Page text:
As he did so adroitly in his previous memoirs, Angela's Ashes and 'Tis, McCourt manages to uncover humor in nearly everything. He writes about hilarious misfires, as when he suggested (during his teacher's exam) that the students write a suicide note, as well as unorthodox assignments that turned into epiphanies for both teacher and students. A dazzling writer with a unique and compelling voice, McCourt describes the dignity and difficulties of a largely thankless profession with incisive, self-deprecating wit and uncommon perception. It may have taken him three decades to figure out how to be an effective teacher, but he ultimately saved his most valuable lesson for himself: how to be his own man. --Shawn Carkonen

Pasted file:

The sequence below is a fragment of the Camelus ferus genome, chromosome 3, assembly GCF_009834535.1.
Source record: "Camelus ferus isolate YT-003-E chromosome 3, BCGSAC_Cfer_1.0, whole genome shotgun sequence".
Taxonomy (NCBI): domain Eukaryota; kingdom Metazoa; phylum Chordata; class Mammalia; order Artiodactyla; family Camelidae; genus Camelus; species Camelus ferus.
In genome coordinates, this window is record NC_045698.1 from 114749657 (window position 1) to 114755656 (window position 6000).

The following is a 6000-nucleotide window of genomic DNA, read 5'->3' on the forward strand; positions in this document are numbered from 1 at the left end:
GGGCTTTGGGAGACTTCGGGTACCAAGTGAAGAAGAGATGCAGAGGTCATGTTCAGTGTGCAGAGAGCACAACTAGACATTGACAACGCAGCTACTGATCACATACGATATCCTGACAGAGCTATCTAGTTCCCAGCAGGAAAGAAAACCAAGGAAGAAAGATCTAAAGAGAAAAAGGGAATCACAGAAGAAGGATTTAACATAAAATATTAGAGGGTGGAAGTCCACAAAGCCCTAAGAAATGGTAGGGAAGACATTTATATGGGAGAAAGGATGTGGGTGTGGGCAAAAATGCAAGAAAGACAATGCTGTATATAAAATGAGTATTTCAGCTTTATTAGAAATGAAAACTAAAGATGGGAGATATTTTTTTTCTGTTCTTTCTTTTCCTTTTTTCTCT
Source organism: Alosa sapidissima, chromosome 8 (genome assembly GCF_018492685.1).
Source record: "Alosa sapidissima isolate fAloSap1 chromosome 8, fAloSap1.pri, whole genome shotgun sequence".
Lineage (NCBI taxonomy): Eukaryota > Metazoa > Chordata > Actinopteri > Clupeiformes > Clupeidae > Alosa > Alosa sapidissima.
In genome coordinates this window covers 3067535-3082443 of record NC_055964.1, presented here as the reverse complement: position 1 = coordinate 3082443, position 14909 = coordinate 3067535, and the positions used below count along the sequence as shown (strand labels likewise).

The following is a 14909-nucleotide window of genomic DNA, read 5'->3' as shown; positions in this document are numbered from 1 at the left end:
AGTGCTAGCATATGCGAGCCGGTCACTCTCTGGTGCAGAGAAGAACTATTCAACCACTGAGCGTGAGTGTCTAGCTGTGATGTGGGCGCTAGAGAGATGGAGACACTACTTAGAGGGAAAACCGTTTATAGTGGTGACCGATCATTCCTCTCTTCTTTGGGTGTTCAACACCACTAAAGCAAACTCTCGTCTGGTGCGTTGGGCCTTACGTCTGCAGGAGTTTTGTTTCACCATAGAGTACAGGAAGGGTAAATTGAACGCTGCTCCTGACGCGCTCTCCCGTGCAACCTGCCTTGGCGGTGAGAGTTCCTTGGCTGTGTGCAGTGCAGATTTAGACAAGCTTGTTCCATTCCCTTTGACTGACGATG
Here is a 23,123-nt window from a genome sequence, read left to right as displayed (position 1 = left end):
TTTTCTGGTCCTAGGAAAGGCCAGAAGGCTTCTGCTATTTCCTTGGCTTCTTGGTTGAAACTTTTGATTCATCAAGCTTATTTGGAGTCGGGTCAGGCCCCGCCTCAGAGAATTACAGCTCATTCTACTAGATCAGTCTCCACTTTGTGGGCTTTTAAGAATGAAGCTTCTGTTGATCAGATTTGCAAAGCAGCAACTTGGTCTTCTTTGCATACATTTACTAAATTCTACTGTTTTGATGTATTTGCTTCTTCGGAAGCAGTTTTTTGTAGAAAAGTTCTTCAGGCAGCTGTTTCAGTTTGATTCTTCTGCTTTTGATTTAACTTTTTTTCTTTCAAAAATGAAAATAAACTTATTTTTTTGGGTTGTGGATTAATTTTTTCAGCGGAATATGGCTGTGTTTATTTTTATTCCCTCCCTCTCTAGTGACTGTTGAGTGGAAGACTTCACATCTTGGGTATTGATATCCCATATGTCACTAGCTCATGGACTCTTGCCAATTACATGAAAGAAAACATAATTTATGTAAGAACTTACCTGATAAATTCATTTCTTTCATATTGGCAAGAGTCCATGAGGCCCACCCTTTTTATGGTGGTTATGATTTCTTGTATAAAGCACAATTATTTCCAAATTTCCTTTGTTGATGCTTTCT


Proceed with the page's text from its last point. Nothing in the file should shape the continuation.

(retrieved from Amazon Thu, 12 Mar 2015 18:18:32 -0400)

(see all 6 descriptions)

In this tribute to teachers everywhere. McCourt records the trials, triumphs and surprises he faces in public high schools around New York City. His methods anything but conventional, McCourt creates a lasting impact on his students through imaginative assignments, singalongs and field trips. As he struggles to find his way in the classroom, he spends his evenings drinking with writers and dreaming of one day putting his own story to paper. The book shows McCourt developing his ability to tell a great story as he works to gain the attention and respect of unruly or indifferent adolescents. His rocky marriage, his failed attempt to get a Ph.D. at Trinity College, Dublin, and his repeated firings due to his propensity to talk back to his superiors ironically lead him to New York's most prestigious school, Stuyvesant High School, where he finally finds a place and a voice.--From publisher description.… (more)